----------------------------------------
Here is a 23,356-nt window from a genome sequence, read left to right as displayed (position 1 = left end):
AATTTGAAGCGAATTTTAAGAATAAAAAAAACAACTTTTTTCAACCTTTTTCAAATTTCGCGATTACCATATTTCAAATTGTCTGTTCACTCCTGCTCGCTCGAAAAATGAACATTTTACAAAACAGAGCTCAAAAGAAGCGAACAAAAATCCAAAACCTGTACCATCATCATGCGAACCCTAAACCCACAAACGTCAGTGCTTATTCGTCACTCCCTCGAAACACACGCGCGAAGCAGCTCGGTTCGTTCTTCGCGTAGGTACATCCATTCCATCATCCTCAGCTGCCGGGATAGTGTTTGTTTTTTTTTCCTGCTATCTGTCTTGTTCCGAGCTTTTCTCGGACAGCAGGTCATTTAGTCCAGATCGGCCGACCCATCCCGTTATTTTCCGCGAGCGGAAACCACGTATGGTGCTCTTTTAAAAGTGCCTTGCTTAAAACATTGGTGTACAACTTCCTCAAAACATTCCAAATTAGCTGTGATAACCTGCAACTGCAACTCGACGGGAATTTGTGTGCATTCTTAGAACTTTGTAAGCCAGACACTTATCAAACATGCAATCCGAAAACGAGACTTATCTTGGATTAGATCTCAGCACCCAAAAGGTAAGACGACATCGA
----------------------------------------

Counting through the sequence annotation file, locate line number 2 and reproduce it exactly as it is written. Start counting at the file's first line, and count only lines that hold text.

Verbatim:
AATTTGAAGCGAATTTTAAGAATAAAAAAAACAACTTTTTTCAACCTTTTTCAAATTTCGCGATTACCATATTTCAAATTGTCTGTTCACTCCTGCTCGCTCGAAAAATGAACATTTTACAAAACAGAGCTCAAAAGAAGCGAACAAAAATCCAAAACCTGTACCATCATCATGCGAACCCTAAACCCACAAACGTCAGTGCTTATTCGTCACTCCCTCGAAACACACGCGCGAAGCAGCTCGGTTCGTTCTTCGCGTAGGTACATCCATTCCATCATCCTCAGCTGCCGGGATAGTGTTTGTTTTTTTTTCCTGCTATCTGTCTTGTTCCGAGCTTTTCTCGGACAGCAGGTCATTTAGTCCAGATCGGCCGACCCATCCCGTTATTTTCCGCGAGCGGAAACCACGTATGGTGCTCTTTTAAAAGTGCCTTGCTTAAAACATTGGTGTACAACTTCCTCAAAACATTCCAAATTAGCTGTGATAACCTGCAACTGCAACTCGACGGGAATTTGTGTGCATTCTTAGAACTTTGTAAGCCAGACACTTATCAAACATGCAATCCGAAAACGAGACTTATCTTGGATTAGATCTCAGCACCCAAAAGGTAAGACGACATCGA